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OnePlus Nord N100 Review 2021

Best known for its excellent midrange lineup, OnePlus is making a splash in the budget smartphone market with the OnePlus Nord N100 ($179.99). The N100 is OnePlus’s least expensive smartphone to date, and it debuts with plenty of hits and only a few misses. Its mediocre cameras and plasticky build fail to impress, but those concessions are common at this price point. The qualities that matter most for day-in-day-out use are display, performance, and battery life, and there the N100 does not compromise. Among phones in the sub-$200 price range, this one is a standout.


A Lovely Display

The N100 measures 6.5 by 3.0 by 0.3 inches and weighs 6.6 ounces. It’s a big phone, but thin and light enough to hold with one hand on long commutes. 

The metallic plastic back looks good but feels very thin.

A 6.5-inch, 1,620-by-720-pixel 90Hz display dominates the front of the phone. The screen is bright with vivid colors and excellent viewing angles. Despite its 720p resolution, the clarity on the N100 is remarkably better than on the similarly priced Motorola Moto G Play.   

On the back of the phone, you’ll find a metallic blue backplate. There’s a slight texture that makes the N100 easier to hold, but it quickly accumulates smudges. The plastic feels very thin and produces a hollow thud when tapped. 

In the top left corner, you’ll find a rectangular camera module. The fingerprint sensor, centered in the upper third of the backplate above the silver OnePlus logo, is easy to reach and responsive.

The top of the N100 is bare; a headphone jack, a USB-C charging port, and a speaker grille sit on the bottom. On the left side, you’ll find a volume rocker and SIM/microSD slot. The right is home to the Power button. Even with small hands, the buttons are easy to reach and click nicely when tapped. 

Durability is what you’d expect for a budget phone. There’s no IP rating, meaning any accidental drops in the sink will probably end in tears. The plastic frame and backplate should weather minor drops and dings just fine, but the Gorilla Glass 3 display is unlikely to fare as well.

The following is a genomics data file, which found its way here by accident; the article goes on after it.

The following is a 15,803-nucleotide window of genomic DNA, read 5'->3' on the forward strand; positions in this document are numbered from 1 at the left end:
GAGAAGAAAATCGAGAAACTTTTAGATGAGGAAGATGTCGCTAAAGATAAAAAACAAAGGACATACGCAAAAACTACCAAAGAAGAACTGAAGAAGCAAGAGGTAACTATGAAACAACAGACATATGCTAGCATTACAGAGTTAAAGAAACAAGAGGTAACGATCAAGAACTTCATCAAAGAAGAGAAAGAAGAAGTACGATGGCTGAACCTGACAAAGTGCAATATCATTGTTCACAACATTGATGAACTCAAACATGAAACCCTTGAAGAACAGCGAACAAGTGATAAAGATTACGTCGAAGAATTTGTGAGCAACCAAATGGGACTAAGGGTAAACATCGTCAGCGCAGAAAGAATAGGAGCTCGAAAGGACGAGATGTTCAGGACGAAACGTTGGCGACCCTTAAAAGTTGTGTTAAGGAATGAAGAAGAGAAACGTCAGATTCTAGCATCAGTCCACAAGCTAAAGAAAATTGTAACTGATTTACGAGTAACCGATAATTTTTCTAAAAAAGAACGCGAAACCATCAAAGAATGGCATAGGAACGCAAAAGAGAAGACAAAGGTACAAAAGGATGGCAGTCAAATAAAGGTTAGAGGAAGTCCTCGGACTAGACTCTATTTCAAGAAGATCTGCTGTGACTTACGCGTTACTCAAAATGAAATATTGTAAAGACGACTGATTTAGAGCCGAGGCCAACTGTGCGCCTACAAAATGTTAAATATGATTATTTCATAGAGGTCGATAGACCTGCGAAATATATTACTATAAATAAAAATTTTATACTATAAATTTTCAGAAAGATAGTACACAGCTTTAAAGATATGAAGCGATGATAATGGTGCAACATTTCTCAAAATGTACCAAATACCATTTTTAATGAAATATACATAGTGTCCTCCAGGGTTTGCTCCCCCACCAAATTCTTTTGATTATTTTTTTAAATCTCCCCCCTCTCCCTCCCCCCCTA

Crisp and Clear Calls 

OnePlus sells the N100 unlocked, but it only works on AT&T and T-Mobile’s networks (which does mean it will work for MVNOs that use either carrier to deliver service). Bands 66 and 71 are noticeably absent. Both AT&T and T-Mobile use band 66 in cities and suburban areas to improve speeds, and T-Mobile relies on band 71 to improve coverage to rural areas.

We tested the phone on T-Mobile’s LTE network in Chicago and recorded impressive results. Speeds averaged 78.2Mbps down and 38.8Mbps up. If you’re not in a city, however, your mileage may vary.

Bottom of phoneThe OnePlus Nord N100 has a headphone jack as well as decent stereo speakers.

Call quality is also a win. Our test calls were crisp and clear, and noise cancellation worked perfectly. The 86dB-maximum-volume earpiece was also loud enough to hear on a busy street. 

The N100’s stereo speakers surprisingly outpace those on the more expensive OnePlus Nord N10 5G. Maximum volume clocks in at 88dB, which is loud enough to fill a room. As on most smartphones, lows are non-existent. Mids are slightly pushed forward, but not as aggressively as we’ve noticed on the G Play and N10. The sound is still boxy and there’s some distortion at higher frequencies, but it sounds pretty good for a budget phone. 

Dual-band Wi-Fi is on board, as is Bluetooth 5.0 for wearable connectivity, but there’s no NFC for mobile payments or boarding passes. 


No Battery Top-Offs Needed

A Qualcomm Snapdragon 460 chipset and 4GB of RAM power the N100. There’s 64GB of onboard storage, with about 46GB available out of the box. A microSD slot makes it easy to add additional storage.

On the hardware front, the N100 has a clear advantage over the Moto G Play. Both have the same Snapdragon 460 processor, but the Motorola phone only has 3G of RAM and half the storage space.

Side view of phone Buttons on the OnePlus Nord N100 are easy to reach with small hands.

Performance is solid for the price. The N100 handles basic tasks such as web browsing and streaming Netflix with ease. There’s an ever-so-slight lag when opening apps or using the keyboard, but it’s not at all bothersome. 

Gaming is pretty much a loss. Sure, you can technically run processor intensive games such as Alto’s Odyssey or PUBG Mobile, but you’ll find it pretty frustrating. We played both for a few hours and experienced long load times and skipped frames. If you’re looking for a relatively inexpensive gaming phone, the Google Pixel 4a is your best bet.